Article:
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Vatican, U.S. nuns cite a new spirit of cooperation

Vatican, U.S. nuns cite a new spirit of cooperation


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The Vatican ended its controversial investigation of U.S. nuns Thursday, marking a quiet conclusion to a boisterous battle between the Holy See and the main umbrella group of American nuns.

A report noting the end of the Vatican's 7-year-old inquiry described a collaborative relationship and conversations "marked by a spirit of prayer, love for the church, mutual respect and cooperation."

It was a sharp contrast to the church's earlier accusations that the Leadership Conference of Women Religious had deviated from church doctrine and promoted "radical" feminist themes.

In 2012, the Vatican sent a bishop to oversee the rewriting of the group's laws and a review of its publications and conference speakers. The Vatican said then that, although the conference was vocal on some social justice issues, it had failed to speak out enough on other church concerns such as opposition to same-sex marriage and abortion.

It also criticized the nuns for "protesting the Holy See's actions regarding the question of women's ordination and of a correct pastoral approach to ministry to homosexual persons."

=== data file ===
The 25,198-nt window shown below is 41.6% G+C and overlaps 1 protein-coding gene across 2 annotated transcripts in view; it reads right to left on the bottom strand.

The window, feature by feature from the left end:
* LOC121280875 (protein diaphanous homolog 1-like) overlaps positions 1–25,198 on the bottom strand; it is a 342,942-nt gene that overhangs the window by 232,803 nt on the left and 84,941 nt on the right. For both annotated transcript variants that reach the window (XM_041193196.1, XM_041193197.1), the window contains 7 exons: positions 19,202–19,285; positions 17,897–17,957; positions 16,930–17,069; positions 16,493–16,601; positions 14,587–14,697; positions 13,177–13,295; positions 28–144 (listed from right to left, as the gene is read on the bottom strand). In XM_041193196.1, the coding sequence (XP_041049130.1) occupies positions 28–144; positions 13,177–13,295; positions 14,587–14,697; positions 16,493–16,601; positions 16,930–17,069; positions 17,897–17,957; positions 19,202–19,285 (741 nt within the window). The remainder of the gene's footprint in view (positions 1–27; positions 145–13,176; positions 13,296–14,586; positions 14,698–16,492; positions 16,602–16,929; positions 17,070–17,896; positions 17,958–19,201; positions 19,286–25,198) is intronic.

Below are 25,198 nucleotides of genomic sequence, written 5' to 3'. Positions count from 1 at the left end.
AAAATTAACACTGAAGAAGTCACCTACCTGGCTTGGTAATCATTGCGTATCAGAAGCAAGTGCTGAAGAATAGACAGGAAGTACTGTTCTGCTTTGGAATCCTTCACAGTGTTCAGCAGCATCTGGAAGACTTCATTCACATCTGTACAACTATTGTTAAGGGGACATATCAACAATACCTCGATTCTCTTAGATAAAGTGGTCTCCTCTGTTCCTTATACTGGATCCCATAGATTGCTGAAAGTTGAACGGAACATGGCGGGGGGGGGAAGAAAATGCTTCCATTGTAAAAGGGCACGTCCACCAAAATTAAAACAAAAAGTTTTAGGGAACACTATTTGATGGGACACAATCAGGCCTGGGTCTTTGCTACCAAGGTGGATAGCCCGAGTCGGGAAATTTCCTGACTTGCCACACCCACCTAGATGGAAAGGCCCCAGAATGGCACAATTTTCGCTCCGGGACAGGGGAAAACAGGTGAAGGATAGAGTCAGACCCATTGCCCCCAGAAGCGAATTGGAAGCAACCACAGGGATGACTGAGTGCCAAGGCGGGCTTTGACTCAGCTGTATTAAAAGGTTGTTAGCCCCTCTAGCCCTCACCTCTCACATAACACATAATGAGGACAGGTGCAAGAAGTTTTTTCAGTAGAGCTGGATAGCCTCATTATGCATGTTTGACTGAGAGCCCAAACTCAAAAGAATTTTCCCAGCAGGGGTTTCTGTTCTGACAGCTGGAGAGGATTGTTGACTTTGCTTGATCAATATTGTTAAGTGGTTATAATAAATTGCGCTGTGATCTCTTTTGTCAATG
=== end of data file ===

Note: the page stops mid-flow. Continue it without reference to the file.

The accusations had stunned the conference, which oversees and acts as a support system for nuns in leadership roles. The group represents 80 percent of the 50,000 nuns in the United States.

Pope Francis assumed the papacy in 2013 after the investigation into the conference had been begun. The nuns' emphasis on social justice parallels his own stress on austerity and serving the poor.

While upholding church teachings on abortion and same-sex marriage, Francis has said the church sometimes has focused too narrowly on those issues.

Thursday, a delegation from the conference had a 50-minute meeting with the pope during an annual visit to Vatican offices.

"We were also deeply heartened by Pope Francis' expression of appreciation for the witness given by Catholic sisters through our lives and ministry and will bring that message back to our members," the delegation said in a statement.

The president of the conference, Sister Sharon Holland, said the Vatican's investigation led to "long and challenging exchanges of our understandings of and perspectives on critical matters of religious life and its practice."

She added, "We learned that what we hold in common is much greater than any of our differences."

Thursday's report, issued jointly, does not detail any revisions to the nuns' laws, but it does say "measures are being taken" to ensure that the group's publications "avoid statements that are ambiguous with regard to church doctrine or could be read as contrary to it."

It also noted the Vatican's expectations regarding the selection of programs and speakers at events the nuns sponsor.

Cardinal Gerhard Mueller, head of the Vatican's Congregation for the Doctrine of the Faith, seemed intent on moving past the controversy, calling the sisters "essential for the flourishing of religious life in the church."

When the Vatican investigation began in 2008, some nuns and their backers described it as an attempt to rein in the nuns, who often provide key social services in schools and hospitals, often at salaries below the going market rate.

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